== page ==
After extensive analysis, the coaches at TriDot have constructed a science-based case for why you should adopt a “fast before far and strong before long” training strategy.

They’ve identified five reasons why you should build speed and strength first, before adding distance.  It’s a shift away from simply improving endurance to a more intentional performance-based focus on stamina (which also eliminates junk miles).

Of course, this approach is contrary to typical plans that emphasize long base-building phases of steady Zone 2 work.  Instead they advocate for a balanced mix of high intensity intervals and low intensity recovery from the very beginning.   Learn more about their POV to see if this quality-over-quantity method can work for you.


Where should you prioritize your training time to get the best results? Should you focus on the swim, bike or run?

In this insightful video, Taren Gesell outlines a process for determining where your time is best spent for getting faster.  He calls it Moneyball for triathlon.

According to Gesell, cycling prowess is the best predictor of fast performances in non-drafting long distance races.  In other words, there’s more to be gained by improving your cycling speed.

Of course, each athlete is different, so he presents guidelines to help shape your priorities.  This is a compelling video well worth the view, and will help improve your training efficiency.


Triathlons come in all sizes, but survey after survey confirm that completing the full IRONMAN distance is the goal of most triathletes.

For those who aspire to their first IRONMAN, NYX Endurance co-founder and coach Alison Freemanhas created a useful flowchart to help you decide if you’re ready.

Answer her 8 questions to determine if you have the experience, time, mindset and support to succeed over our sport’s most iconic distance.


Fueling for your triathlon is challenging, but it’s even more complex when competing in extreme heat.

Whether dealing with tropical Kona conditions like Tim O’Donnell or planning for the heat and humidity of Tokyo like US National Team superstar Katie Zaferes, top athletes rely on UCAN to fuel their podium performances.  It provides long-lasting energy without stomach distress, or the spikes and blood sugar crashes associated with sugary sports foods.

UCAN’s patented SuperStarch® delivers a steady-release of carbohydrates without sugar or stimulants, allowing you to avoid GI disasters on race day… especially when dealing with the heat stress of summertime events.

Readers of TriathlonWire receive 15% off of all UCAN purchases by using this link.  Check out their complete line of drinks, energy bars and snacks today!


Fast, sustained running – especially in the latter stages of a marathon – depends on the gluteus maximus and gluteus medius.  These two muscles work together to stabilize the hips, absorb shock and generate power.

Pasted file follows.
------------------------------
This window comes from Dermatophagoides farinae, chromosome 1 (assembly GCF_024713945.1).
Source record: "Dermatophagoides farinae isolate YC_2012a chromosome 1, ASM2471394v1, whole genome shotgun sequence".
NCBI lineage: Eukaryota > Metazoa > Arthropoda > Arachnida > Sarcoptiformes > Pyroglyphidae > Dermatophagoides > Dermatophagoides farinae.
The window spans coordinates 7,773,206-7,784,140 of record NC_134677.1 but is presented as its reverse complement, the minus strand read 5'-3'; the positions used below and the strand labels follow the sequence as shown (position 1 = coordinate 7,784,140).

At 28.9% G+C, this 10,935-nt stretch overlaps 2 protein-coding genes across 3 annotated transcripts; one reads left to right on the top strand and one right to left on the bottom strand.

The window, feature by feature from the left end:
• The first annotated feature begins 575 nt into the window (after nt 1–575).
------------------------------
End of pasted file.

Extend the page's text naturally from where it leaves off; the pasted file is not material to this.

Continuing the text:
The glutes don’t “turn off”, but they can atrophy due to a sedentary lifestyle or lack of strength training.  This weakness diminishes our running economy, robs us of performance and increases the chance of injury.

PT Emma Vaillancourt recommends these 6 glute exercises, performed two or three times weekly.  Studies indicate that we can see a 4.6% improvement in running economy by implementing a strength program for the glutes.


Blistering temperatures are cooking triathletes this summer. If you’re aiming for a good performance, then you need intentional training strategies to ensure that your body makes the adaptations required to compete in extreme heat.

Fortunately there’s been plenty of scientific research on how to prepare for events in hot, humid conditions. This thorough review of current heat alleviation strategies provides actionable tips for triathletes, detailing how to manage heat stress.

Particularly fascinating is how athletes can include post-exercise heat sessions (from a sauna or hot tub) to help achieve optimal heat adaptation. Learn more about this and other techniques to help you prep for your next hot race.


  • Triathlon Swimming
    One of the world’s most accomplished open water coaches, Gerry Rodrigues knows a thing or two about triathlon swimming.  In his book Triathlon Swimming: Master Open Water, he shares his techniques and workouts to build your skills and confidence for more successful racing.
  • Baked Idaho
    Dangerous triple-digit temperatures at IRONMAN Coeur d’Alene resulted in a 27% DNF rate… one of the highest ever.  Nonetheless Sam Long and Carrie Lester posted course records enroute to their wins.  After this Idaho furnace, Kona will feel temperate.
  • Way to Go, Chris!
    Chris Nikic, the first person with Down syndrome to complete an IRONMAN, will be honored with the Jimmy V Award for Perseverance at The ESPYS on July 10. He finished IRONMAN Florida last November in just under 17 hours.